From the publisher:

Lu Rile is a relentlessly focused young photographer struggling to make ends meet.  Working three jobs, responsible for her aging father, and worrying that the crumbling warehouse she lives in is being sold to developers, she is at a point of desperation.  One day, in the background of a self-portrait, Lu accidentally captures on film a boy falling past her window to his death.  The photograph turns out to be startlingly gorgeous, the best work of art she’s ever made.  It’s an image that could change her life…if she lets it.

But the decision to show the photograph is not easy.  The boy is her neighbors’ son, and the tragedy brings all the building’s residents together.  It especially unites Lu with his beautiful grieving mother, Kate.  As the two forge an intense bond based on sympathy, loneliness, and budding attraction, Lu feels increasingly unsettled and guilty, torn between equally fierce desires: to use the photograph to advance her career, and to protect a woman she has come to love.

Set in early 90s Brooklyn on the brink of gentrification, Self-Portrait with Boy is a provocative commentary about the emotional dues that must be paid on the road to success, a powerful exploration of the complex terrain of female friendship, and a brilliant debut from novelist Rachel Lyon.


I have to be honest, I didn’t exactly know what I was getting into with Self-Portrait with Boy.  I was initially drawn in by the stunning cover, and I’ve been craving an artistic read since I read I’ll Give You the Sun by Jandy Nelson a few years ago, so I thought I’d give it a whirl.

One of the things I appreciated most about this novel was the characters.  None of them were exactly likable, and Lu was probably the biggest anti-heroine I’ve ever read, but I became invested in each character and their relationships.  They felt remarkably real; even Lu’s loft came across as a character of its own.  For me, the best kind of story is that in which the atmosphere feels essential, and Self-Portrait with Boy is definitely one of those tales.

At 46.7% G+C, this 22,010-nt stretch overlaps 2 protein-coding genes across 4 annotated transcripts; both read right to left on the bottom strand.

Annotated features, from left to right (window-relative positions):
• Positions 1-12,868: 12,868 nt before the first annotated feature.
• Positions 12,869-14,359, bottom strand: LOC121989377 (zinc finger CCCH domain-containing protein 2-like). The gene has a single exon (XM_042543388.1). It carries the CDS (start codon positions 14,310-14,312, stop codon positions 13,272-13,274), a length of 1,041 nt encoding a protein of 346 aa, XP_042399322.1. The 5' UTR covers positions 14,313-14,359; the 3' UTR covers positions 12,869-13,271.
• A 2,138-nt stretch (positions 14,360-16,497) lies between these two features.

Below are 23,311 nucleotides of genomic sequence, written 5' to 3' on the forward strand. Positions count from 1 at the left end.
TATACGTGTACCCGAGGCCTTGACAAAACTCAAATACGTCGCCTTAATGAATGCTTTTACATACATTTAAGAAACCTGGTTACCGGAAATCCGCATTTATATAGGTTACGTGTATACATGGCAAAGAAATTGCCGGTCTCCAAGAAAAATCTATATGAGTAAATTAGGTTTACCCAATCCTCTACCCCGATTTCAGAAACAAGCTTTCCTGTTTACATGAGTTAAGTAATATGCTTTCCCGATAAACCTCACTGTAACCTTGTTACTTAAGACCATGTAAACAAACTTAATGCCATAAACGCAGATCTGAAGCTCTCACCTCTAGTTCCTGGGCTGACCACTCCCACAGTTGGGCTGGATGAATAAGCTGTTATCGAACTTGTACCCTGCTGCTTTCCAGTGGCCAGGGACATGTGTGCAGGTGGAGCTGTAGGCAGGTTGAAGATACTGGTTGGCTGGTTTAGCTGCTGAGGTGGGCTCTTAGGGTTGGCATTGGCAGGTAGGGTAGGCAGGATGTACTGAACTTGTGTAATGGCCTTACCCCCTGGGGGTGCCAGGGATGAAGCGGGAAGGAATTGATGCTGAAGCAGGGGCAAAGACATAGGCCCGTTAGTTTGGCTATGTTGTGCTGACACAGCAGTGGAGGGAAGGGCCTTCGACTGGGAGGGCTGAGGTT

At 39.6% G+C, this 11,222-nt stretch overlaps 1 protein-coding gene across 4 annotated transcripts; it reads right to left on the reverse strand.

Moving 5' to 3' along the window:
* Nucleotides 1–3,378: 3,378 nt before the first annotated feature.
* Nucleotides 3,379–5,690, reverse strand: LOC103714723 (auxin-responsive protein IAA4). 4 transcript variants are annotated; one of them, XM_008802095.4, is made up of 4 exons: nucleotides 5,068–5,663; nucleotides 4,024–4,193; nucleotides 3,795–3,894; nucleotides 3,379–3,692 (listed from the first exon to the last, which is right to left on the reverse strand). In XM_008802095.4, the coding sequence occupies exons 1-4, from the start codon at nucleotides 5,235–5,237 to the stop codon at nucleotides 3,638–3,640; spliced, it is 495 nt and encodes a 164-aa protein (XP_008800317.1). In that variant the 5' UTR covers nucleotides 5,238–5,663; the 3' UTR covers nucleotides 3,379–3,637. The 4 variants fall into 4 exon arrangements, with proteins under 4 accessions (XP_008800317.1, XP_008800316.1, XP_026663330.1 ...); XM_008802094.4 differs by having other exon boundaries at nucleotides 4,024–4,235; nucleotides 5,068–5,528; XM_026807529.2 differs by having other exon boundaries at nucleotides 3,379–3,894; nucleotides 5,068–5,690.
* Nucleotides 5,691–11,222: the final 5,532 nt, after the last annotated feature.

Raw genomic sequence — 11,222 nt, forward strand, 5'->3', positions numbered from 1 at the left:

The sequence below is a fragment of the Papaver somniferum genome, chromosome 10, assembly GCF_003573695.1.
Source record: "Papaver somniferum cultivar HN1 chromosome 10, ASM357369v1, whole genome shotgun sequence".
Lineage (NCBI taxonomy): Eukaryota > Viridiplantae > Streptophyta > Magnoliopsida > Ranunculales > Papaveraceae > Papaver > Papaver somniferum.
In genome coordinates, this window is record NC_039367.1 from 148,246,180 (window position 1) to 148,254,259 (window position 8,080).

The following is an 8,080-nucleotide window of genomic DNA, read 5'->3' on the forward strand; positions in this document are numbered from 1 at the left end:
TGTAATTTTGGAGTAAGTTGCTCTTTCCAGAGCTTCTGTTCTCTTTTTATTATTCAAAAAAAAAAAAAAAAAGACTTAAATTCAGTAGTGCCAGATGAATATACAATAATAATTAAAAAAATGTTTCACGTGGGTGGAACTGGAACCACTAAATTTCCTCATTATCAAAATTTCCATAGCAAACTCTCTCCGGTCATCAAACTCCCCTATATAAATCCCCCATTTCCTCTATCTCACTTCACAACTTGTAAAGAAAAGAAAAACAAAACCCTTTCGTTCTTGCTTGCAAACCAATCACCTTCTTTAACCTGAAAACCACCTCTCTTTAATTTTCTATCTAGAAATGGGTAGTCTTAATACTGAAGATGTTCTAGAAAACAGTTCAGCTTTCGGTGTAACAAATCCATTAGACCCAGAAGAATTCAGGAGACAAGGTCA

It was difficult to adjust to the quotation-less dialogue, but once I got past it I was able to immerse myself into the story and fully enjoy it, if “enjoy” is the right word.  Self-Portrait with Boy was slow moving at first, but it eventually picked up at full speed and I found myself flying through it.

What really worked for me was the supernatural element.  Lu is haunted by the ghost of the falling boy as she struggles to decide what to do with her self-portrait, either destroy it or find a place for it in a gallery; I believed this haunting to be a manifestation of her guilt, having grown close to the boy’s mother, Kate.  It was a nice addition to the story, reminiscent of Shakespeare’s Macbeth or Edgar Allan Poe’s The Tell-Tale Heart.

All in all, Rachel Lyon’s debut, Self-Portrait with Boy, makes her a powerful voice to look out for.

You can find this book on Goodreads and Amazon.

On My Nightstand: January 2018

So many books, so little time!  Here’s a look at some of my upcoming reads, which are currently sitting on my nightstand, demanding to be devoured.

Exit West by Mohsin Hamid

Hamid’s Exit West was one of the most talked-about books last year, so it’s about time I read it!  I’m currently two chapters in and I’m finding it hard to put this one down.

Swing Time by Zadie Smith

Smith’s newest, Swing Time, has been on my radar since it was first announced, though I have to admit I’m a bit skeptical because it’ll be my first Zadie and I’ve heard it’s not her best.

The Mothers by Brit Bennett

The Mothers is probably the book I’m most excited about on this list!  Not only is the cover absolutely stunning, but so is Bennett’s prose.

The Girls by Emma Cline

The Girls was the book of the summer in 2016, and for some reason I never got around to it.  I’m still looking forward to this Manson-esque coming-of-age story that Random House reportedly acquired in a seven-figure, multi-book deal (quite a feat for a debut novelist).

A Visit from the Goon Squad by Jennifer Egan

Goon Squad is one that I really don’t know too much about other than it won a Pulitzer, but the publication of Egan’s newest release, Manhattan Beach, has gotten me curious about Goon Squad.

The Amazing Adventures of Kavalier and Clay by Michael Chabon

Kavalier and Clay will be my first Chabon, and it’s an absolute behemoth, but it’s his most popular and I’ve heard it’s a good one to start with.